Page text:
Today's equivalent of the compulsory occupation loan granted by Greece in 1942 is 510 billion euro. "This is money that Germany has never paid us and now, it wants to consider itself our lender. This is not true. Germany must take the payment of the Greek debt and repay the other 200 billion immediately," the Golden Dawn candidate for deputy Christos Pappas said. He presented the economic platform of Greek Nazis in parliament, the top priority of which is to oblige Germany to pay war reparations and compensations to Greece.
There were only two other economic suggestions - to ban imports of products of animal and vegetable origin in order to support Greek agriculture and stockbreeding, and for the state to finance the construction of roads to tourist sites and involve in the construction works only ordinary Greeks, not troops, as it was during the junta. "The army must protect the borders," the Golden Dawn economic expert said.
According to Christos Pappas, a priority not only of the next Greek government but also of the caretaker government must be taking legal actions so as to oblige Berlin to pay its dues to Greece. He referred to the historical investigation of the scientist Dimosthenis Koukounas "The Greek economy during the occupation and the truth about occupation loans", which will be published on Monday, 18 June. "We do not care whether he is left or right, nor do we share his political conclusions. But he submitted documents which show that at the end of the war, Germany owed us today’s equivalent of 100 billion euro and with the accumulated low interest rate of 2.5%, this makes 510 billion euro," the Nazis economist said.
Golden Dawn's press conference, which was held in the Parliament building on Syntagma Square, began with a 15-minute delay, as the flag of the party was not raised in the hall. But after the flag never came, it had to start without it. Christos Pappas cited before the few journalists the French economist Jacques Delpla, who said that Germany owes Greece no less than 575 billion euro and an interview of the German magazine Der Spiegel with the professor of economic history at LSE Albrecht Ritschl, who is adamant that it was a state loan. "It is reasonable to ask ourselves why Greece has not demanded this loan. Why a Greek politician has never thought to do it" Golden Dawn economist asked rhetorically and replied the question himself.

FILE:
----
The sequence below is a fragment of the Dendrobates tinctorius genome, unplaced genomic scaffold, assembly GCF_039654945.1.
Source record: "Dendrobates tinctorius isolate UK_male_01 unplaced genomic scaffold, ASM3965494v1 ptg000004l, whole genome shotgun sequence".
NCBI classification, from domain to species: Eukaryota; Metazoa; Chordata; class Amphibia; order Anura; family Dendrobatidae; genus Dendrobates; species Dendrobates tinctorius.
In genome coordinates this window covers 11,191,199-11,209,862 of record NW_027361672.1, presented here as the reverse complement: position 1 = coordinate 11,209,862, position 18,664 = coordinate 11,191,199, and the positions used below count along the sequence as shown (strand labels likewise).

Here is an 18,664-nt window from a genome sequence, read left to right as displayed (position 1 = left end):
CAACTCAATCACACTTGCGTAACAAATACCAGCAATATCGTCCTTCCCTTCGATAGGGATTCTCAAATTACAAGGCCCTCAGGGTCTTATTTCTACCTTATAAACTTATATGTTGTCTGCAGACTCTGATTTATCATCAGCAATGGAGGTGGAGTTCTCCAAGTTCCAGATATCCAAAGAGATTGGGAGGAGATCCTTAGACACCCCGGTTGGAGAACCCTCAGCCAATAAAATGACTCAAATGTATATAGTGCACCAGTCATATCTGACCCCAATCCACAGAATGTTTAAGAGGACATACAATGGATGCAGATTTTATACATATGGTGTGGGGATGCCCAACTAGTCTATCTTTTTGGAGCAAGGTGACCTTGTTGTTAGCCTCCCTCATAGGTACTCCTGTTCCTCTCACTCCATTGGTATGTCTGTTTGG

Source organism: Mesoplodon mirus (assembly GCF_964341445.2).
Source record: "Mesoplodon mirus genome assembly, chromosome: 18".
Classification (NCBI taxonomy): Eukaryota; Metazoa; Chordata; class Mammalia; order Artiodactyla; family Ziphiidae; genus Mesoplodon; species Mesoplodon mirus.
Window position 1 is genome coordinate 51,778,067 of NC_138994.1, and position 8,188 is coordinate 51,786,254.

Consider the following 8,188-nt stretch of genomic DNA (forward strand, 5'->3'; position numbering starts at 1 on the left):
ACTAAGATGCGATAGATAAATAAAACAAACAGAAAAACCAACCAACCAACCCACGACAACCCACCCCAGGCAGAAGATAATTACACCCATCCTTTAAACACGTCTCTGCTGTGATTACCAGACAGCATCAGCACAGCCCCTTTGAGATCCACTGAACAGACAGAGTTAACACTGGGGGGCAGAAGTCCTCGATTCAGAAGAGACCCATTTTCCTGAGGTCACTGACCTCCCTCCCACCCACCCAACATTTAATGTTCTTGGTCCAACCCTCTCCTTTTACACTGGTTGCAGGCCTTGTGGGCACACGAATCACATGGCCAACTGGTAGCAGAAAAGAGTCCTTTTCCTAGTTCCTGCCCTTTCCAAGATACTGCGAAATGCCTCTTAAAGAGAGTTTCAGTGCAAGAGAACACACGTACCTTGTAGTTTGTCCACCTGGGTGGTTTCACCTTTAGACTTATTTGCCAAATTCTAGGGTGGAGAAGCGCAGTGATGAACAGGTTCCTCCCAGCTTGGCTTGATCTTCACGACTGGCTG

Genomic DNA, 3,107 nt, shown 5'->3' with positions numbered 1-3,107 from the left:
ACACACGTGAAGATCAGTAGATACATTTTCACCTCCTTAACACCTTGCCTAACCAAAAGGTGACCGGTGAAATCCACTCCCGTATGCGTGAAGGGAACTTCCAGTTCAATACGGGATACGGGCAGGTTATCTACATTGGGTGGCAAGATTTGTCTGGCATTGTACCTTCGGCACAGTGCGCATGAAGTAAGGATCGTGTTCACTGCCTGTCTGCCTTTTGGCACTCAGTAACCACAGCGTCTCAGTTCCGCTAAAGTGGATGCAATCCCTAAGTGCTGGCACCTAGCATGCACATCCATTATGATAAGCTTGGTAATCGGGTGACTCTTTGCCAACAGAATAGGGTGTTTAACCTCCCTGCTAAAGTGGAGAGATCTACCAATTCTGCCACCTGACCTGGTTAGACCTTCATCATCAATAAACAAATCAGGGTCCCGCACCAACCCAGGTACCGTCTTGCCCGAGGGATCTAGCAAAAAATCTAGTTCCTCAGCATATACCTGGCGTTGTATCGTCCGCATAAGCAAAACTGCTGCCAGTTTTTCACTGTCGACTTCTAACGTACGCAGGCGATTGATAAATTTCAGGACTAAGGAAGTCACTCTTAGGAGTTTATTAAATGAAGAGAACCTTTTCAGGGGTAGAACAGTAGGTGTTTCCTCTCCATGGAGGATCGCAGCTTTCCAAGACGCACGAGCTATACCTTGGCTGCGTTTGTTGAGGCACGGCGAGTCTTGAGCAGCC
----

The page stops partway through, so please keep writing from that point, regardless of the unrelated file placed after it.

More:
He said that living politicians, who should be held accountable for their criminal neglect of such an important issue for Greece, could hardly be found in 2012. However, he noted, there is one such politician alive and this is Constantinos Mitsotakis, 94, who, according to the Nazis, had personally obstructed the implementation of this supreme national goal twice - in June 1964 as Minister of Finance and in 1990 as Prime Minister. The Minister of Foreign Affairs of Greece in 1995 is to blame too as he stopped the diplomatic correspondence concerning the occupation loan between the two countries. "And do you know the name of this minister? Karolos Papoulias, today’s President. He is also to blame for this," the representative of Golden Dawn recalled.
"The Minister of the Memorandum" George Papaconstantinou (finance minister in the first government of George Papandreou, who signed the contract for financial stability of Greece) was also to blame for the outstanding loan from Germany because ... in 1941, his family bought cheaply the electric factory in Ptolemaida. Caretaker prime minister of Greece Panagiotis Pikramenos is also to blame, as ... his father served the propaganda of the occupiers, because he had a news agency at the time of the occupation.
How should this great historical injustice be corrected? Golden Dawn suggested that a national commission should immediately undertake to settle this issue. It offered the renowned economist and lawyer Vassilios Markezinis, son of Spyros Markezinis, Prime Minister in 1973, to head it.
Asked by GRReporter how it is possible for poor Bulgaria to pay all its reparations and for rich Germany not to pay them, Christos Pappas replied, "This is a very good question. I must examine it."